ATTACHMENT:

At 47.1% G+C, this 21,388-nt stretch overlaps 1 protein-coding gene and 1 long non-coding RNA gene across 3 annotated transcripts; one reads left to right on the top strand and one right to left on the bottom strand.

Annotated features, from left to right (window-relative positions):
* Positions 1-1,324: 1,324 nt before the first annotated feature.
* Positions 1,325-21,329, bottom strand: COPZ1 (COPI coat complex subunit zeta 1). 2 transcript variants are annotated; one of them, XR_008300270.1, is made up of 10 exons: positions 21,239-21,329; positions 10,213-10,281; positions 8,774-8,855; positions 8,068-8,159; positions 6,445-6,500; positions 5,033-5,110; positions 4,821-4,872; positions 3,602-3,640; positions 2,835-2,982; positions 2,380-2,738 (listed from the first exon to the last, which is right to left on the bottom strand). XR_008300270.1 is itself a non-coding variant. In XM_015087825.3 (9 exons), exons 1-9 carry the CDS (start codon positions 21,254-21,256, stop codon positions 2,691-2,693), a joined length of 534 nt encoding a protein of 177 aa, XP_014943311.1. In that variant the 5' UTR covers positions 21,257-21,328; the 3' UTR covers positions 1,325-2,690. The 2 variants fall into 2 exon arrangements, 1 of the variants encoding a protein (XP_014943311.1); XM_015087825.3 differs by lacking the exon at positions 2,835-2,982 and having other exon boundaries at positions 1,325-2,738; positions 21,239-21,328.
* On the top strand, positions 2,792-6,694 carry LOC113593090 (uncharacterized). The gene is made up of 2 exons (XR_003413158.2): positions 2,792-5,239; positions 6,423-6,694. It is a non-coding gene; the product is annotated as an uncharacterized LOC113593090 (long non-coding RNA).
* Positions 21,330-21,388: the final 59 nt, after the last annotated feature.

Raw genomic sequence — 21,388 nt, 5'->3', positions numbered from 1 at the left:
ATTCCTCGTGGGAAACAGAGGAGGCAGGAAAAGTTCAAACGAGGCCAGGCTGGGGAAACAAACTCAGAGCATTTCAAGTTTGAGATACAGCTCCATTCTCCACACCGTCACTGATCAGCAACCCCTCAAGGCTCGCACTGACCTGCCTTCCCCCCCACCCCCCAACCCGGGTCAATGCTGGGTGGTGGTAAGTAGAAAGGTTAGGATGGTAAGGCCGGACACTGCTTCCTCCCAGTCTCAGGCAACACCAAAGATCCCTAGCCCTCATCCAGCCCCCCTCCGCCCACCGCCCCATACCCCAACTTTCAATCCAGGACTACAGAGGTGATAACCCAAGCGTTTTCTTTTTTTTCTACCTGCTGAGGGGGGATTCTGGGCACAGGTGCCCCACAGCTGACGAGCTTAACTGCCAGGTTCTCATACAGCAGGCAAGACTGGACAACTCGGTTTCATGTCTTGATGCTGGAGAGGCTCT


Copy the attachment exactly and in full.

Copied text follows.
At 47.1% G+C, this 21,388-nt stretch overlaps 1 protein-coding gene and 1 long non-coding RNA gene across 3 annotated transcripts; one reads left to right on the top strand and one right to left on the bottom strand.

Annotated features, from left to right (window-relative positions):
* Positions 1-1,324: 1,324 nt before the first annotated feature.
* Positions 1,325-21,329, bottom strand: COPZ1 (COPI coat complex subunit zeta 1). 2 transcript variants are annotated; one of them, XR_008300270.1, is made up of 10 exons: positions 21,239-21,329; positions 10,213-10,281; positions 8,774-8,855; positions 8,068-8,159; positions 6,445-6,500; positions 5,033-5,110; positions 4,821-4,872; positions 3,602-3,640; positions 2,835-2,982; positions 2,380-2,738 (listed from the first exon to the last, which is right to left on the bottom strand). XR_008300270.1 is itself a non-coding variant. In XM_015087825.3 (9 exons), exons 1-9 carry the CDS (start codon positions 21,254-21,256, stop codon positions 2,691-2,693), a joined length of 534 nt encoding a protein of 177 aa, XP_014943311.1. In that variant the 5' UTR covers positions 21,257-21,328; the 3' UTR covers positions 1,325-2,690. The 2 variants fall into 2 exon arrangements, 1 of the variants encoding a protein (XP_014943311.1); XM_015087825.3 differs by lacking the exon at positions 2,835-2,982 and having other exon boundaries at positions 1,325-2,738; positions 21,239-21,328.
* On the top strand, positions 2,792-6,694 carry LOC113593090 (uncharacterized). The gene is made up of 2 exons (XR_003413158.2): positions 2,792-5,239; positions 6,423-6,694. It is a non-coding gene; the product is annotated as an uncharacterized LOC113593090 (long non-coding RNA).
* Positions 21,330-21,388: the final 59 nt, after the last annotated feature.

Raw genomic sequence — 21,388 nt, 5'->3', positions numbered from 1 at the left:
ATTCCTCGTGGGAAACAGAGGAGGCAGGAAAAGTTCAAACGAGGCCAGGCTGGGGAAACAAACTCAGAGCATTTCAAGTTTGAGATACAGCTCCATTCTCCACACCGTCACTGATCAGCAACCCCTCAAGGCTCGCACTGACCTGCCTTCCCCCCCACCCCCCAACCCGGGTCAATGCTGGGTGGTGGTAAGTAGAAAGGTTAGGATGGTAAGGCCGGACACTGCTTCCTCCCAGTCTCAGGCAACACCAAAGATCCCTAGCCCTCATCCAGCCCCCCTCCGCCCACCGCCCCATACCCCAACTTTCAATCCAGGACTACAGAGGTGATAACCCAAGCGTTTTCTTTTTTTTCTACCTGCTGAGGGGGGATTCTGGGCACAGGTGCCCCACAGCTGACGAGCTTAACTGCCAGGTTCTCATACAGCAGGCAAGACTGGACAACTCGGTTTCATGTCTTGATGCTGGAGAGGCTCT